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FREETOWN, MA-This southeastern Massachusetts city was hoping to toast the arrival of a new brewery, but a large land purchase by Boston Beer Co. could mean nothing if an alternative in Allentown, PA comes to fruition. The maker of Samuel Adams spirits has paid $5.9 million to the Campanelli Cos., owners of the Campanelli Business Park where the 52-acre swath is located.

“There is a bunch of moving pieces to the equation,” says Mark Stevens, principal of the Stevens Group who assisted Boston Beer Co. in a two-year space quest that extended into New Hampshire and Rhode Island. Stevens and Catherine Thompson of GVA Williams orchestrated the search.

When Freetown was identified, state incentives and local support aided Boston Beer’s bid to develop upwards of 300,000 sf on the site, Stevens says. The footprint is slated to include a section for facility tours.

Just as the process was nearing conclusion, however, the chance to overhaul an existing facility in Allentown caught Boston Beer’s ear–and its executives agreed to pursue the location. With eight months of due diligence remaining on the Pennsylvania location, Boston Beer has opted to secure the Freetown property as an expensive safety valve. “It’s a wise approach,” Stevens says. “If nothing else, they have a great site that is only going to increase in value.”

Campanelli principal Jeff DeMarco concurs that it made rational business sense on both sides to complete the deal, with the parcel trading for $115,000 per acre. But, he expressed disappointment that Boston Beer has tabled its local plans. “We’d much prefer to see something get built there,” DeMarco tells GlobeSt.com.

Stevens says he believes people in the South Coast region have not abandoned hope that Freetown will persevere. The same is true for DeMarco. “I wouldn’t say I’m optimistic, but we haven’t ruled it out,” he says.

Stevens says a spike in construction materials, especially for the stainless steel required for a brewery, made the retrofit strategy more viable. “It’s a substantial difference [price wise] between the two, and as a public company, they need to make the right financial decision,” he says.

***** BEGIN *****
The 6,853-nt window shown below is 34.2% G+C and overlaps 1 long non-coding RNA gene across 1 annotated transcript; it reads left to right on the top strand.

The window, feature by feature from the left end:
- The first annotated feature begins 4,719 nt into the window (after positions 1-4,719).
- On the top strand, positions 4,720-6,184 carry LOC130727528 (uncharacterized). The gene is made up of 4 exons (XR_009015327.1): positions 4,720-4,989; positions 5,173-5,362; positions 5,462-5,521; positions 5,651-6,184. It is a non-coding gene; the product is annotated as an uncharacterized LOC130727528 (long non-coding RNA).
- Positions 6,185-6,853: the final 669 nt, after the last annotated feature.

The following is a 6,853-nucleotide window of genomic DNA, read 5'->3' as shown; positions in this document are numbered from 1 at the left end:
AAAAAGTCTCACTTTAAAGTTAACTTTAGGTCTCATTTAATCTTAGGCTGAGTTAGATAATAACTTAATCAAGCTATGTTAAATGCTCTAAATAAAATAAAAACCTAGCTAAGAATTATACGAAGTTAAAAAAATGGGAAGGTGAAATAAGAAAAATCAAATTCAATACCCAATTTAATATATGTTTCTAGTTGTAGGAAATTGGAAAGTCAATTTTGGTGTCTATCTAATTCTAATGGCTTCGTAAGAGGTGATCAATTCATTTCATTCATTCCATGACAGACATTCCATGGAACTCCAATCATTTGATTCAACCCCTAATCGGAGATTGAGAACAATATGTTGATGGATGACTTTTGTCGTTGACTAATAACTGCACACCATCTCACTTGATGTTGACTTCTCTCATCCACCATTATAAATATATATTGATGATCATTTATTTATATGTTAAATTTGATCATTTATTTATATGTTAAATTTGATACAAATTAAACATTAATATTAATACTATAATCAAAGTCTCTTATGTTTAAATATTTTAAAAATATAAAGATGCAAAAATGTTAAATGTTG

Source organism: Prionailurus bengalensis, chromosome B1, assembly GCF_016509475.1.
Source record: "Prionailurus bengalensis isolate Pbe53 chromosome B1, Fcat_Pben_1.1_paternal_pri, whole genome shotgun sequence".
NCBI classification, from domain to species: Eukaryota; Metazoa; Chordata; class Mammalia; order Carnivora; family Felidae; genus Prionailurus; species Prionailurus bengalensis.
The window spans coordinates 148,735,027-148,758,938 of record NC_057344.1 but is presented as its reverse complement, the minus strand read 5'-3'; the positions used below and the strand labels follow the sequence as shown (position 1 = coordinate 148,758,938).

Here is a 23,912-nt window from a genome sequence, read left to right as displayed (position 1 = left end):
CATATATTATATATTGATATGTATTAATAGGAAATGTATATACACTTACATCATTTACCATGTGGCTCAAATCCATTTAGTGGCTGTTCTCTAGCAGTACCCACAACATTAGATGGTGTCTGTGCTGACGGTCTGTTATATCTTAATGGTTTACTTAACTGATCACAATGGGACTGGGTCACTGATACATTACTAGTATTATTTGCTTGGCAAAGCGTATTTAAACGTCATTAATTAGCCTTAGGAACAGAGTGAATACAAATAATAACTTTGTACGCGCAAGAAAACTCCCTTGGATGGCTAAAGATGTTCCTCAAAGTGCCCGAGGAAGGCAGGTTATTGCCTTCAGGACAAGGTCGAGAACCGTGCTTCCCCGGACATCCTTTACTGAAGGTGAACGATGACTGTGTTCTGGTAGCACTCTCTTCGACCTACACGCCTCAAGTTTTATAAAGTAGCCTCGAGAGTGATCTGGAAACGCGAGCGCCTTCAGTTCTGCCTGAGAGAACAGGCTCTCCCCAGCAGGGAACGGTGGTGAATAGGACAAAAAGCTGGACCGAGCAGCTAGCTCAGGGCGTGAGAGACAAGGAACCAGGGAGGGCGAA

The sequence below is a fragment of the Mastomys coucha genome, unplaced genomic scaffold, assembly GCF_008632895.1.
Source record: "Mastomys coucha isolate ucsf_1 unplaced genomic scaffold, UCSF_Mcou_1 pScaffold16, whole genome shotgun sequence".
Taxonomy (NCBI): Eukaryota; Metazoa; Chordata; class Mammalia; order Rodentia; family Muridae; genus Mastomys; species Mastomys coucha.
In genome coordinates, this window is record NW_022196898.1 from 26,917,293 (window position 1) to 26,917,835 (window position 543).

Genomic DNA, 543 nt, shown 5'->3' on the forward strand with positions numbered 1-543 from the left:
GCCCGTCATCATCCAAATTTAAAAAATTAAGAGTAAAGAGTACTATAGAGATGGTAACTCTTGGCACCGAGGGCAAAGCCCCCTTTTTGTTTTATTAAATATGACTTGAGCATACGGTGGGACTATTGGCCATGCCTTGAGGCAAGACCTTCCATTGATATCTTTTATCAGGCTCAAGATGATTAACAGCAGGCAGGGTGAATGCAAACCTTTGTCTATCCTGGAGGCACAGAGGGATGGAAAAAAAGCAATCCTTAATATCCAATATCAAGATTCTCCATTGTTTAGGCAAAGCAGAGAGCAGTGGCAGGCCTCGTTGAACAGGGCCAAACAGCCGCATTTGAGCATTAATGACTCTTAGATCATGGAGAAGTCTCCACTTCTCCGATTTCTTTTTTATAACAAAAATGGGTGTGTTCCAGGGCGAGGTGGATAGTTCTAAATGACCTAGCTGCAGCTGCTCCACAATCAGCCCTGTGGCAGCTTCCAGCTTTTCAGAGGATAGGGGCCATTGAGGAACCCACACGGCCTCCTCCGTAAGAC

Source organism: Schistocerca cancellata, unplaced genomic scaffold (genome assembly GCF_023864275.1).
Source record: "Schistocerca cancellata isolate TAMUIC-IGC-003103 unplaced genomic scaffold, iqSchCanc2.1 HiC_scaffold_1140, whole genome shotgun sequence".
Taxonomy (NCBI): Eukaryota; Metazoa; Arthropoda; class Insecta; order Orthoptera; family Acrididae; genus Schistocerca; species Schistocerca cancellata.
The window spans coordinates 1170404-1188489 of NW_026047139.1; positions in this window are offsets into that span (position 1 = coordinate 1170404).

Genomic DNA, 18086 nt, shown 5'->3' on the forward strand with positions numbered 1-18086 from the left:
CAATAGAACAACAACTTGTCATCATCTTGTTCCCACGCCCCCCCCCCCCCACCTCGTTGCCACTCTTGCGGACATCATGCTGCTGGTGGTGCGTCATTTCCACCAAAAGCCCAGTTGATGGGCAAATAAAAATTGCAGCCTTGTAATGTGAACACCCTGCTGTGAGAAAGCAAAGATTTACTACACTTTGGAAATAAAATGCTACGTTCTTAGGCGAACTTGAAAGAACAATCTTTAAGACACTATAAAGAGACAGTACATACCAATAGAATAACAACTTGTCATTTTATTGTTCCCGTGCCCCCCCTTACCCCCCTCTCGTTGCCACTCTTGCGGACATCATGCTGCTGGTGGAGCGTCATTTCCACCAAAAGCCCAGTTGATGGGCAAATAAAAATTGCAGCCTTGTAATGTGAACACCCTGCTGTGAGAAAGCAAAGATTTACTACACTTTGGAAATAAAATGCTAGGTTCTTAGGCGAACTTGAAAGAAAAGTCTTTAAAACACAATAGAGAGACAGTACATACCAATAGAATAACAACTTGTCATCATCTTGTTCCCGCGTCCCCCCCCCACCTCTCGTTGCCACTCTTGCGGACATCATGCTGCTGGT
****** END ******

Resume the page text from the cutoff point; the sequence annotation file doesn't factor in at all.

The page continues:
Should the tide turn, though, Stevens says Boston Beer would be able to react quickly at Freetown because the site is already permitted. Save for the Pennsylvania opportunity, Freetown would have been the clear choice for the facility, he adds.

“Freetown was able to deliver on everything Boston Beer needed,” Stevens says, including excess power and water capacity, plus on-site rail access to deliver massive amounts of the required grains. The property is located at exit 9 of Route 24.

“It’s perfect,” says Stevens, praising Campanelli for recognizing the park’s potential when buying it in 1998. The location was further validated when Stop & Shop built a regional distribution center nearby.

Stevens says the “pro-business” attitude of locals, coupled with a plentiful labor force, will make the parcel marketable regardless of Boston Beer’s final site choice.

Boston Beer Co. has been centered in Boston, operating its main brewery in the city’s Jamaica Plain neighborhood and last year relocating its headquarters to the Seaport District. That deal also was negotiated by Thompson. Stevens says the existing plants will remain in operation.

Despite the uncertain future, Campanelli certainly seemed appeased by the outcome. “It was a pleasure working with the Boston Beer Co.,” says DeMarco, who describes the buyer as being honest when the Pennsylvania idea arose. The Freetown deal completes phase one of the Campanelli Business Park. DeMarco says his company is now entertaining prospects for a larger second phase involving another 80 acres of land that can accommodate about 300,000 sf of build out.

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